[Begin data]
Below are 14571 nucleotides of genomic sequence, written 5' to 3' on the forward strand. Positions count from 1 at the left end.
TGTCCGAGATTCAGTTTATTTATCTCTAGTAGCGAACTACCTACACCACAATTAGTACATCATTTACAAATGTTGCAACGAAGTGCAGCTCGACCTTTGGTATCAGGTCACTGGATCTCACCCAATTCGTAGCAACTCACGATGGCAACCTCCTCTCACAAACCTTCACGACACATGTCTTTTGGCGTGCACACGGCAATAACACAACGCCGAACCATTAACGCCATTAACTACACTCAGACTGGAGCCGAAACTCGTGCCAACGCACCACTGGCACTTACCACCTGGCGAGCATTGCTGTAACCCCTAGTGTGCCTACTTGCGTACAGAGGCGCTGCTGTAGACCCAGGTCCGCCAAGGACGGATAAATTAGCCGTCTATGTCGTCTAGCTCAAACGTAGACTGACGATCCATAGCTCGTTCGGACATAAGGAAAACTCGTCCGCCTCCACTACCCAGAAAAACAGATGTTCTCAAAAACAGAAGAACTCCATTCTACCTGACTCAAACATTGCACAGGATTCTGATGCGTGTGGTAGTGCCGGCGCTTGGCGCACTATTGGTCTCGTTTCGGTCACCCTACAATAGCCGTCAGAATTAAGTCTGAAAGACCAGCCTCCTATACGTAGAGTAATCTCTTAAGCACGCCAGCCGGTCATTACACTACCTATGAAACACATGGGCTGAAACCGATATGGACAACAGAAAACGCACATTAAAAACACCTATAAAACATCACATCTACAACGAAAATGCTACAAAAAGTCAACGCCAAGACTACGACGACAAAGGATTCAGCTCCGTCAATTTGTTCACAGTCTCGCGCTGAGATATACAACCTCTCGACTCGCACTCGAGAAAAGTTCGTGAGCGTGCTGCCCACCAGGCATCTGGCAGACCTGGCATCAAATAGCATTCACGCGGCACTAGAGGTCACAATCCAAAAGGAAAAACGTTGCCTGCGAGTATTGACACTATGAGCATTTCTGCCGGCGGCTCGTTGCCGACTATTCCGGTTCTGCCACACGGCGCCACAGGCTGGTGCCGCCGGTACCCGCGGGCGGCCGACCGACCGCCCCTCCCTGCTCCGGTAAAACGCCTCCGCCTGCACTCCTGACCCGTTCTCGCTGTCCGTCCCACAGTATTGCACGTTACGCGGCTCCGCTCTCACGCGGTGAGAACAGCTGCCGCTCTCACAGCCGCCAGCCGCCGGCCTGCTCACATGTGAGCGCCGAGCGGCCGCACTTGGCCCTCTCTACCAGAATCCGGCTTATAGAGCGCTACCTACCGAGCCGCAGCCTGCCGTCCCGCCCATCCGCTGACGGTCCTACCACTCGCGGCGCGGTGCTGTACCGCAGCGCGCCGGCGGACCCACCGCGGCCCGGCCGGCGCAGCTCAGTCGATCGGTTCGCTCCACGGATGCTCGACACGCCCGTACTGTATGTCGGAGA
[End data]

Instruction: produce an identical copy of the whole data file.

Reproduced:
Below are 14571 nucleotides of genomic sequence, written 5' to 3' on the forward strand. Positions count from 1 at the left end.
TGTCCGAGATTCAGTTTATTTATCTCTAGTAGCGAACTACCTACACCACAATTAGTACATCATTTACAAATGTTGCAACGAAGTGCAGCTCGACCTTTGGTATCAGGTCACTGGATCTCACCCAATTCGTAGCAACTCACGATGGCAACCTCCTCTCACAAACCTTCACGACACATGTCTTTTGGCGTGCACACGGCAATAACACAACGCCGAACCATTAACGCCATTAACTACACTCAGACTGGAGCCGAAACTCGTGCCAACGCACCACTGGCACTTACCACCTGGCGAGCATTGCTGTAACCCCTAGTGTGCCTACTTGCGTACAGAGGCGCTGCTGTAGACCCAGGTCCGCCAAGGACGGATAAATTAGCCGTCTATGTCGTCTAGCTCAAACGTAGACTGACGATCCATAGCTCGTTCGGACATAAGGAAAACTCGTCCGCCTCCACTACCCAGAAAAACAGATGTTCTCAAAAACAGAAGAACTCCATTCTACCTGACTCAAACATTGCACAGGATTCTGATGCGTGTGGTAGTGCCGGCGCTTGGCGCACTATTGGTCTCGTTTCGGTCACCCTACAATAGCCGTCAGAATTAAGTCTGAAAGACCAGCCTCCTATACGTAGAGTAATCTCTTAAGCACGCCAGCCGGTCATTACACTACCTATGAAACACATGGGCTGAAACCGATATGGACAACAGAAAACGCACATTAAAAACACCTATAAAACATCACATCTACAACGAAAATGCTACAAAAAGTCAACGCCAAGACTACGACGACAAAGGATTCAGCTCCGTCAATTTGTTCACAGTCTCGCGCTGAGATATACAACCTCTCGACTCGCACTCGAGAAAAGTTCGTGAGCGTGCTGCCCACCAGGCATCTGGCAGACCTGGCATCAAATAGCATTCACGCGGCACTAGAGGTCACAATCCAAAAGGAAAAACGTTGCCTGCGAGTATTGACACTATGAGCATTTCTGCCGGCGGCTCGTTGCCGACTATTCCGGTTCTGCCACACGGCGCCACAGGCTGGTGCCGCCGGTACCCGCGGGCGGCCGACCGACCGCCCCTCCCTGCTCCGGTAAAACGCCTCCGCCTGCACTCCTGACCCGTTCTCGCTGTCCGTCCCACAGTATTGCACGTTACGCGGCTCCGCTCTCACGCGGTGAGAACAGCTGCCGCTCTCACAGCCGCCAGCCGCCGGCCTGCTCACATGTGAGCGCCGAGCGGCCGCACTTGGCCCTCTCTACCAGAATCCGGCTTATAGAGCGCTACCTACCGAGCCGCAGCCTGCCGTCCCGCCCATCCGCTGACGGTCCTACCACTCGCGGCGCGGTGCTGTACCGCAGCGCGCCGGCGGACCCACCGCGGCCCGGCCGGCGCAGCTCAGTCGATCGGTTCGCTCCACGGATGCTCGACACGCCCGTACTGTATGTCGGAGA